OSLO, Aug 31 (Reuters) - Newly created oil services firm Solstad Farstad expects demand for its vessels to rise, with offshore wind turbine installations and well boats transporting farmed fish playing a bigger role.
After three years of falling oil firm investments, there are now also signs of more contract tenders and activity in its core business, the company added.
“We believe a stable or increased oil price, combined with the cost cuts (among oil firm), will increase investment levels,” Chief Executive Officer Lars Peder Solstad said while presenting second-quarter earnings on Thursday.
“Renewable is also important when we look at demand ... Out of 152 vessels, somewhere between 5-10 boats are engaged in this segment. It’s important for the total demand that we get a new segment requesting the same boats as oil service,” he added.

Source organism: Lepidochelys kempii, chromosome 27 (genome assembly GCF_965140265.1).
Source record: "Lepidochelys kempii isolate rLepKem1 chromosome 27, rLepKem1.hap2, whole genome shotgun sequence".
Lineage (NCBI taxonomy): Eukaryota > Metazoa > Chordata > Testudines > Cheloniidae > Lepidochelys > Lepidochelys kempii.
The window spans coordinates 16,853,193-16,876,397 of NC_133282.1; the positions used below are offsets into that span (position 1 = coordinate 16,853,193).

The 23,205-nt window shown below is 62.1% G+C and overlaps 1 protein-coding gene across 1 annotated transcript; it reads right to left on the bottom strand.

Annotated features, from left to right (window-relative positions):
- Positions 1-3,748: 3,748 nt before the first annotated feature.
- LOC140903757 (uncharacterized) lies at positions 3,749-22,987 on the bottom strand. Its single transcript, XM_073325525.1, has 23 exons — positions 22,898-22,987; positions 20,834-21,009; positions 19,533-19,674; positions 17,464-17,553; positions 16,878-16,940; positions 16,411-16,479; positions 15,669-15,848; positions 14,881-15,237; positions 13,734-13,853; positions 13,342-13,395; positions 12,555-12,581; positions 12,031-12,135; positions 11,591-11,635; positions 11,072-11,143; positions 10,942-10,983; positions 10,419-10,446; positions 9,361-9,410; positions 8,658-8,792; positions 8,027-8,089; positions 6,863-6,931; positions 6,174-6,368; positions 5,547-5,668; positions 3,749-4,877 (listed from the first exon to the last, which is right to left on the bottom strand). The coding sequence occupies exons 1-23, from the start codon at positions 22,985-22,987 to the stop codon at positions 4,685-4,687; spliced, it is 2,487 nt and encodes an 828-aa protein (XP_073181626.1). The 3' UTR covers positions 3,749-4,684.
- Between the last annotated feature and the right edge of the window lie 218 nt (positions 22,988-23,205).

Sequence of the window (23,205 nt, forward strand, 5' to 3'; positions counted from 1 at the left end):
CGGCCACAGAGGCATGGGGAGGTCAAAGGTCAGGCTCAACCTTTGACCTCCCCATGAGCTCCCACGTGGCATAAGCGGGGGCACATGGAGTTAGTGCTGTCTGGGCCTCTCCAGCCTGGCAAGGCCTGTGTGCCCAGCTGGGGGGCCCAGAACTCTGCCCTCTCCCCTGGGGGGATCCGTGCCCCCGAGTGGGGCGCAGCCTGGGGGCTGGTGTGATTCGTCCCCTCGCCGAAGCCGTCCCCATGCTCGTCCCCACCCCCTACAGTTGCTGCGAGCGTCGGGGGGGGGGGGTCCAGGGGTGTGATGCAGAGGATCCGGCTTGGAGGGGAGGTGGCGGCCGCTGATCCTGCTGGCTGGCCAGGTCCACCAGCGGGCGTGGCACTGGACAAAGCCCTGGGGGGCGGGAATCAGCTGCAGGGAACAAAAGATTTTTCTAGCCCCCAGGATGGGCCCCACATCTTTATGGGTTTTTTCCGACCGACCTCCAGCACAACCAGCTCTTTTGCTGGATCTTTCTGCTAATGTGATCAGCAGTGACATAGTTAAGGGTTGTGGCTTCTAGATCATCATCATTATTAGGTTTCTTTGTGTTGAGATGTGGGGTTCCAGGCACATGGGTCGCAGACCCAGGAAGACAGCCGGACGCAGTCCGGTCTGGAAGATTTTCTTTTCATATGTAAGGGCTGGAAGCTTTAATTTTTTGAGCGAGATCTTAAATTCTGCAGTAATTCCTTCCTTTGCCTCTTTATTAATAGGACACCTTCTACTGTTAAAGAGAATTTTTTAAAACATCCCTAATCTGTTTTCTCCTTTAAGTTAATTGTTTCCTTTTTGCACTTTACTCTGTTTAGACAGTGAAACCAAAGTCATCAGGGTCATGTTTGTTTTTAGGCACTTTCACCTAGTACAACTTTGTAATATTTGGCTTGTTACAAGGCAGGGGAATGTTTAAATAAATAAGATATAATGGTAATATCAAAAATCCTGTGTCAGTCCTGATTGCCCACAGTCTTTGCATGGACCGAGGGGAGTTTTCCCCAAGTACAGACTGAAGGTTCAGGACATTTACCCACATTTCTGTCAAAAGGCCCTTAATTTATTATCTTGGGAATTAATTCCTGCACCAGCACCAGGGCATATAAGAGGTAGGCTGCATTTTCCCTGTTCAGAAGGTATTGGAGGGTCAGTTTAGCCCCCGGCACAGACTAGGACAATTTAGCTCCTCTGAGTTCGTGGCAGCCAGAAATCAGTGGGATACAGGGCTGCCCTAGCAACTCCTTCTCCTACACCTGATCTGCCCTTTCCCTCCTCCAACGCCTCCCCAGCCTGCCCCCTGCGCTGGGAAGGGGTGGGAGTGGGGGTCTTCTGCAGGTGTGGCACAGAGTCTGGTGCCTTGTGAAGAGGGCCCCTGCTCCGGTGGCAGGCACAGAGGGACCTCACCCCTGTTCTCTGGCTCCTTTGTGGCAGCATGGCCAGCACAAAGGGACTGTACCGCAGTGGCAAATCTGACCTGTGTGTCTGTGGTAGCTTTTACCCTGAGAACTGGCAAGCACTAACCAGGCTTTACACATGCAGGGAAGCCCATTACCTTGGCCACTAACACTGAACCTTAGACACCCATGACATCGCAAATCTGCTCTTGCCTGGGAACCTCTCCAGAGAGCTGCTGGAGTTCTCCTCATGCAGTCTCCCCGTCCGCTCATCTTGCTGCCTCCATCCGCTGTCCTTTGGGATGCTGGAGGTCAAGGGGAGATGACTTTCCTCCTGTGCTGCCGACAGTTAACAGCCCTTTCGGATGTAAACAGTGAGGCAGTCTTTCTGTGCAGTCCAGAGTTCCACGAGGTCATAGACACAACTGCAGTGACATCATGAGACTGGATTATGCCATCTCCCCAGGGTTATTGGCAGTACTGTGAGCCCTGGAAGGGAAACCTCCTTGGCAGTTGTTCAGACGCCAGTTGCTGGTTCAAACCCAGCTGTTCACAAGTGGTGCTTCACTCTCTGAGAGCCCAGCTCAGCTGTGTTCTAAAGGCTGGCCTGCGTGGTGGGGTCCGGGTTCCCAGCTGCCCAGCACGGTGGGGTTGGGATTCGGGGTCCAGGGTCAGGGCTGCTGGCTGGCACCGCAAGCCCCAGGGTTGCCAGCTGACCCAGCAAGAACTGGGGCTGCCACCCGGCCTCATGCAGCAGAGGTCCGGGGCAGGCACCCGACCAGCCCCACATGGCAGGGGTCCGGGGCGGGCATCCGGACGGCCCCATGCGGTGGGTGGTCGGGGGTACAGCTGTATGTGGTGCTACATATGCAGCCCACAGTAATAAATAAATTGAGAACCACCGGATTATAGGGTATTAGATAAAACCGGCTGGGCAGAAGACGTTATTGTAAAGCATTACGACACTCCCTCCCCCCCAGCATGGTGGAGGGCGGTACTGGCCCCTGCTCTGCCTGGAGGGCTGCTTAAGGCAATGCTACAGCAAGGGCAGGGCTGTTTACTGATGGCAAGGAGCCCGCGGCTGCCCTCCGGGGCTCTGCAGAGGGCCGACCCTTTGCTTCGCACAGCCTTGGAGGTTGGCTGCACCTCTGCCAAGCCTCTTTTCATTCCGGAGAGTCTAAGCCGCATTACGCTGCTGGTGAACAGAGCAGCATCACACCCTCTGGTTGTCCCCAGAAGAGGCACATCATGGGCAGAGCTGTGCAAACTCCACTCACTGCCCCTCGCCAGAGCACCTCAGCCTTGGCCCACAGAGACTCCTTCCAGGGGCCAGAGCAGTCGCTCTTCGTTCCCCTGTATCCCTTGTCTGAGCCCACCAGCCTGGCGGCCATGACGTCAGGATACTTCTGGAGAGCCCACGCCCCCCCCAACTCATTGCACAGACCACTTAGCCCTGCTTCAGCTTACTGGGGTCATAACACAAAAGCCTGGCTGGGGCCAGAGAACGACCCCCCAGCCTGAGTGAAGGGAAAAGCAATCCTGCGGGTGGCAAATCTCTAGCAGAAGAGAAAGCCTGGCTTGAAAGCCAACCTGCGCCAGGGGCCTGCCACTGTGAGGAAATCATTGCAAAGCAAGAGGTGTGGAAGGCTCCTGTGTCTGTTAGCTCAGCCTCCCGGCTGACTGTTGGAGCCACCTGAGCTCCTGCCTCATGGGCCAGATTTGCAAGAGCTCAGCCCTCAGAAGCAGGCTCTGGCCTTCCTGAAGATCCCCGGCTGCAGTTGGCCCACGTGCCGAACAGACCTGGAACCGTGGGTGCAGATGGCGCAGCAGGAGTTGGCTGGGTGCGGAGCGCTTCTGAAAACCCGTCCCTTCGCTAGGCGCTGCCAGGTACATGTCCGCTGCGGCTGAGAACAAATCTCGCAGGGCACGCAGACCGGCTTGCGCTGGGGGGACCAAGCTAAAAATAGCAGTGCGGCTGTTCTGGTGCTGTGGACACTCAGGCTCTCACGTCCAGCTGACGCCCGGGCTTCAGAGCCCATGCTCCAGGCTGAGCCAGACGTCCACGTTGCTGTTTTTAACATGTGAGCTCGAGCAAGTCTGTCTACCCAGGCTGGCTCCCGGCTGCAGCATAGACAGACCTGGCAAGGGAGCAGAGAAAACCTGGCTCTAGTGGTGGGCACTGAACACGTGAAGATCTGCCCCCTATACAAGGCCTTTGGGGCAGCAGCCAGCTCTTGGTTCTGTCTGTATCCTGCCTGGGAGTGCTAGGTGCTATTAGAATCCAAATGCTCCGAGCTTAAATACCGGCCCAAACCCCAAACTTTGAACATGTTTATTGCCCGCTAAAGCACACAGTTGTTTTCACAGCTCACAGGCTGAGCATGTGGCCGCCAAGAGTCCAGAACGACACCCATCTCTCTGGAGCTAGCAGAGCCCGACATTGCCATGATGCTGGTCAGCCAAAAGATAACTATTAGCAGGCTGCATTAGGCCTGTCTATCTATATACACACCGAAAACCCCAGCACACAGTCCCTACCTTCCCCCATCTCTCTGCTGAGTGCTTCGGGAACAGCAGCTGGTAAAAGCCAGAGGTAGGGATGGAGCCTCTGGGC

Of the three vessel types in its fleet - platform supply (PSV), anchor handling (AHTS) and construction supply (CSV) - the latter is used for building offshore wind parks.
Solstad Farstad, the result of mergers and restructuring in Rem Offshore, Farstad Shipping, Solstad Offshore and Deep Sea Supply, has Norwegian billionaires John Fredriksen and Kjell Inge Roekke as its main owners.
The firm was officially created on June 22, with pro forma April-June earnings before interest, tax, depreciation and amortisation (EBITDA) of 148 million Norwegian crowns ($18.89 million) out of revenues of 1.44 billion.
With 54 vessels currently in lay-up, the CEO expects a gradual improvement in utilisation and that day rates will increase from current low levels.
“We expect the market to improve in 2019-2020, so we are reluctant to fix boats on long-term contracts,” Solstad said.
Solstad Farstad is also targeting the growing fish farming industry through a 50/50 joint venture with the world’s biggest salmon farmer Marine Harvest.
Called Dess Aquaculture Shipping, the venture has five boats under construction, of which four are for well boats for transporting the fish, and one is a harvest vessel.
“Aqua is a new leg for us and together with renewable it’s important, as it’s independent of the oil price,” Solstad said. ($1 = 7.8367 Norwegian crowns) (Reporting By Ole Petter Skonnord, editing by Terje Solsvik)